Re: techwr-l digest: May 21, 2003

Subject: Re: techwr-l digest: May 21, 2003
From: Chris <cud -at- telecable -dot- es>
To: "TECHWR-L" <techwr-l -at- lists -dot- raycomm -dot- com>
Date: Thu, 22 May 2003 10:06:56 +0200

Plato says:
We all learned grammar and language skills in grade school. Some people are obviously better than others at language skills, but every single person in the world who has attended grade school has language and grammar skills. Thus, language skills are common and easily acquired.

Well actually, if you side with Chomsky on this, language and grammar are innate, and people who never go to school acquire the particular parameters for the specific language (or languages) in which they're immersed just the same as school children do. So just about everybody in the world who falls wthin a fairly broad range of "the norm" has language and grammar skills.

But then there's formal language, which is often different from everyday language. All those grammar classes in school are meant to reinforce the formal usage. There's no guarantee that a person will ever be immersed in formal usage -- I suspect those who are have a better chance of turning into decent techical writers if that's what they want to do.

Technical writing often introduces a conflict between formal usage and vernacular (jargon?). Sometimes the formal constructs render a statement meaningless, sometimes the vernacular is so specialized or overloaded as to make a statement meaningless... Content free, as one of my favorite people used to say. To think through this type of problem a person needs a formalized understanding of (yes!) both the formal language and the vernacular (and the concepts underneath *both* of those things). The solution to such a problem is a matter of judgement - an authorative opinion, according to my pocket Webster's. Opinions gain authority with formalized knowledge of the subject. Some people can formalize their understandings via their own analysis, others need to go to school.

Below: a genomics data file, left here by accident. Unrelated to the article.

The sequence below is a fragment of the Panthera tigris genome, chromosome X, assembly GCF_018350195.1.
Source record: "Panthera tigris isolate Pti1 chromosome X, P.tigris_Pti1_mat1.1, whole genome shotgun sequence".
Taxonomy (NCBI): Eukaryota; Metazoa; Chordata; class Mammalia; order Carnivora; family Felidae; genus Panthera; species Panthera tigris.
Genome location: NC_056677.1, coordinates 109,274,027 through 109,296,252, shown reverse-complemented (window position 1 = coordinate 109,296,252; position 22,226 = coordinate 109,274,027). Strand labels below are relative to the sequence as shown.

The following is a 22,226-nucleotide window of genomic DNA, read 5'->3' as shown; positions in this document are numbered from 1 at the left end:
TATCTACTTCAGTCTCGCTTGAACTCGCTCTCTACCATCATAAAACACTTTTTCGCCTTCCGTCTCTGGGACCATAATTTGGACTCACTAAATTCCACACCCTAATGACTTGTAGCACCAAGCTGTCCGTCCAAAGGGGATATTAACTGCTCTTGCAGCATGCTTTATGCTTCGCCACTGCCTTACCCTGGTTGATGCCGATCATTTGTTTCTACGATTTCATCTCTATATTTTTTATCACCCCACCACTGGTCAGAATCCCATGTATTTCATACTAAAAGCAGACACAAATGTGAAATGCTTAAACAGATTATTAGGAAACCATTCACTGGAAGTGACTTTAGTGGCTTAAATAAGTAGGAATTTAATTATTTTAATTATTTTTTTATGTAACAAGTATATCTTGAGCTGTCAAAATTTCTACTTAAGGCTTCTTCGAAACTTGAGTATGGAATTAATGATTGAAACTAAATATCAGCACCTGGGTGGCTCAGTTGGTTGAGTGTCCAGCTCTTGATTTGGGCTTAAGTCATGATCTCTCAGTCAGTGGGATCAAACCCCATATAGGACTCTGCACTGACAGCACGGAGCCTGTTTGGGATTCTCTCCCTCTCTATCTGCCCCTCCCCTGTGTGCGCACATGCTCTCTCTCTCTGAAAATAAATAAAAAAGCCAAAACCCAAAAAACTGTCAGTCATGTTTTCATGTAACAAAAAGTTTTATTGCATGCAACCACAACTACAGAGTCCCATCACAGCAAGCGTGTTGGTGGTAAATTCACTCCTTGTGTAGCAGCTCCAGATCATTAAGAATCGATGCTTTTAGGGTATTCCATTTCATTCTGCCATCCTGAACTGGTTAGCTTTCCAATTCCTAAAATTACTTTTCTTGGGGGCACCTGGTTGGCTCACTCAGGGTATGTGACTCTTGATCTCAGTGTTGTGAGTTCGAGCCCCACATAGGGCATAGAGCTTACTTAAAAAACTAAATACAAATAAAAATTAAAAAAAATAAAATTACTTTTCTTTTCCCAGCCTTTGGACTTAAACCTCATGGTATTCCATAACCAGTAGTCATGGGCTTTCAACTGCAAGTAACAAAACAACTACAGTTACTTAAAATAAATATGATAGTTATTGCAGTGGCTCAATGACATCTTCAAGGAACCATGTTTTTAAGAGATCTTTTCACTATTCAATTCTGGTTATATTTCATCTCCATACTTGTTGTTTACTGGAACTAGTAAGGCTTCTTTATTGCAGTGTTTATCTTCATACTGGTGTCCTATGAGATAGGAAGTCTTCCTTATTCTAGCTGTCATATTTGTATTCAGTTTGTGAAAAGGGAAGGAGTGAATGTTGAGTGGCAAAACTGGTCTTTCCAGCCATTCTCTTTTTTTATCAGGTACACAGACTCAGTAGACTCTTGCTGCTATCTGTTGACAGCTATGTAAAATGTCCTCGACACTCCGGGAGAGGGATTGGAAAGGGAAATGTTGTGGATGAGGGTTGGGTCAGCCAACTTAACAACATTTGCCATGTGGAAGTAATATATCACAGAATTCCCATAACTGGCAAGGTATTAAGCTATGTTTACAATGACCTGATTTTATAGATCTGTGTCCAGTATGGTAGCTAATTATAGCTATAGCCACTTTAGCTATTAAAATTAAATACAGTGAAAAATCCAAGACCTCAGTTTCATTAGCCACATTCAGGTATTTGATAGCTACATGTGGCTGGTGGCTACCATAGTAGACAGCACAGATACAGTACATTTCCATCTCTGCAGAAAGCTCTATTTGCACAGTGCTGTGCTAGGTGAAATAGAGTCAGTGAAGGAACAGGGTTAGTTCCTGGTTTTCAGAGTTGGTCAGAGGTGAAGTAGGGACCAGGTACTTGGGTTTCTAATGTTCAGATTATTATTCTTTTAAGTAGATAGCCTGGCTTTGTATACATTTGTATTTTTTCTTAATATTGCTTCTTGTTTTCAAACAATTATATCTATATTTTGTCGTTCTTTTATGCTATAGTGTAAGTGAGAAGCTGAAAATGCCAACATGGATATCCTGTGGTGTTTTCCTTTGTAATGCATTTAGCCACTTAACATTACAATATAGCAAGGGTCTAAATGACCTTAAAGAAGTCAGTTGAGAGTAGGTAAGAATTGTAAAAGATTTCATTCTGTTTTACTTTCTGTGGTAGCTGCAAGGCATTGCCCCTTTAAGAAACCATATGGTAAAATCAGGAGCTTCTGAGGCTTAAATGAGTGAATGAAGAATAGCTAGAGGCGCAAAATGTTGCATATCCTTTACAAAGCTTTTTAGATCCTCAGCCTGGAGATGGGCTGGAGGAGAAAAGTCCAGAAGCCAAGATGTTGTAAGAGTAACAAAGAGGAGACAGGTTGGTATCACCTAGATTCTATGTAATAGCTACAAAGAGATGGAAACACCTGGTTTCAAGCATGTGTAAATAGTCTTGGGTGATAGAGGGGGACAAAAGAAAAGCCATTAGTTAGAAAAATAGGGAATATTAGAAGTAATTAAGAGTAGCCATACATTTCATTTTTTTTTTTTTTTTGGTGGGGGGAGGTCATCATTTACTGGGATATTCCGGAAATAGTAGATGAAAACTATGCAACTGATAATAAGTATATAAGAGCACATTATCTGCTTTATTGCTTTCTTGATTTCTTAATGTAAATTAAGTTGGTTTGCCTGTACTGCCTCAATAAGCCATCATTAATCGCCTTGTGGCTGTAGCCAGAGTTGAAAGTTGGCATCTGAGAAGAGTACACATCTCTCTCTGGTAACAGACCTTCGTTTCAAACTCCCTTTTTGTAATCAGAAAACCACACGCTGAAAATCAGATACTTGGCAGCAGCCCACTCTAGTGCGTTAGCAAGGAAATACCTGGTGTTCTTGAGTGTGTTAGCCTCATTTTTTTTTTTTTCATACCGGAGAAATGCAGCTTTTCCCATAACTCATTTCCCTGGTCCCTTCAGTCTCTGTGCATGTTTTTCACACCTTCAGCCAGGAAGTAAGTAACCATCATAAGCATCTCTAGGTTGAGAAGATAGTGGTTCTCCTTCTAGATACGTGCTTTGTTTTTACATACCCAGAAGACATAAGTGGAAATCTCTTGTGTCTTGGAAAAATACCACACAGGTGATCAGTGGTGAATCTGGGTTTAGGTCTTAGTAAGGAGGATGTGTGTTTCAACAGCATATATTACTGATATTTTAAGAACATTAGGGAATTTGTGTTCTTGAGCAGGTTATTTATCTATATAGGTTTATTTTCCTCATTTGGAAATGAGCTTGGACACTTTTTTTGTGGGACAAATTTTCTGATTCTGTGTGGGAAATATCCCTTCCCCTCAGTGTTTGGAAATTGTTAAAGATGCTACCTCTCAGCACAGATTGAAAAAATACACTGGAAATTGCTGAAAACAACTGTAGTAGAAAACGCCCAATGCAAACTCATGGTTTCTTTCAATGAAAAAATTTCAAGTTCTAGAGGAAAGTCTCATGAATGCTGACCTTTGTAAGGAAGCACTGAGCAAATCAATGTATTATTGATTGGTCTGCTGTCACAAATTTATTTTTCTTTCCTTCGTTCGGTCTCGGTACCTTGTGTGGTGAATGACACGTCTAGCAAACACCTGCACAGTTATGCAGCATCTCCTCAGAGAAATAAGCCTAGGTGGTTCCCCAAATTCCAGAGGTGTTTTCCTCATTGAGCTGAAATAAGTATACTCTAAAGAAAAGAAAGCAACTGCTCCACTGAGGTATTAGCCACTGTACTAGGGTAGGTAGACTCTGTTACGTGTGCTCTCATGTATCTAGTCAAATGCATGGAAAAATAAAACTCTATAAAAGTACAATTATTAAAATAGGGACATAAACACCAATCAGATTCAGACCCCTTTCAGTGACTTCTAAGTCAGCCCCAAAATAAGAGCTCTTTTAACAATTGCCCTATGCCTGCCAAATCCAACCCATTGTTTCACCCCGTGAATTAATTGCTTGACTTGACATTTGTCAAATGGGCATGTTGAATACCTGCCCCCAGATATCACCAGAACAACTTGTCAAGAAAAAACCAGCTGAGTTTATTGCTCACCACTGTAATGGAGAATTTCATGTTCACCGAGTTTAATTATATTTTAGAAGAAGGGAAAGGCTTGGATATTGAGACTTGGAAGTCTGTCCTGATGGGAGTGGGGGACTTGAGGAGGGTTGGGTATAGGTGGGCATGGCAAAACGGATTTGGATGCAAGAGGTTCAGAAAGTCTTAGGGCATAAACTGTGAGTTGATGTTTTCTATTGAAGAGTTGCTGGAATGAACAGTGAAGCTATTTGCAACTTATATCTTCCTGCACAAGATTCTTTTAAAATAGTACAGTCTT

The ideal candidate for any software writing or editing position would have invented C++, already written "The Encyclopedia of Everything", contributed a minimum of 50% to the OED, have an MBA, and would have run a PR firm for a minimum of 12 years. This person isn't applying for the job. People have strengths and weaknesses. People join together to form teams. They help each other out. They get the job done, even if the star has to slow down a little to bring the rest of the team along. Ignorance of some part of the problem space is not unpardonable - it's expected. Refusal to learn is unpardonable - failure to learn is unfortunate and may be cause for dismissal. Another unpardonable sin is getting in the way of somebody else's learning. Take note.

Chris Despopoulos, maker of CudSpan Freeware...
Plugins to Enhance FrameMaker & FrameMaker+SGML
cud -at- telecable -dot- es


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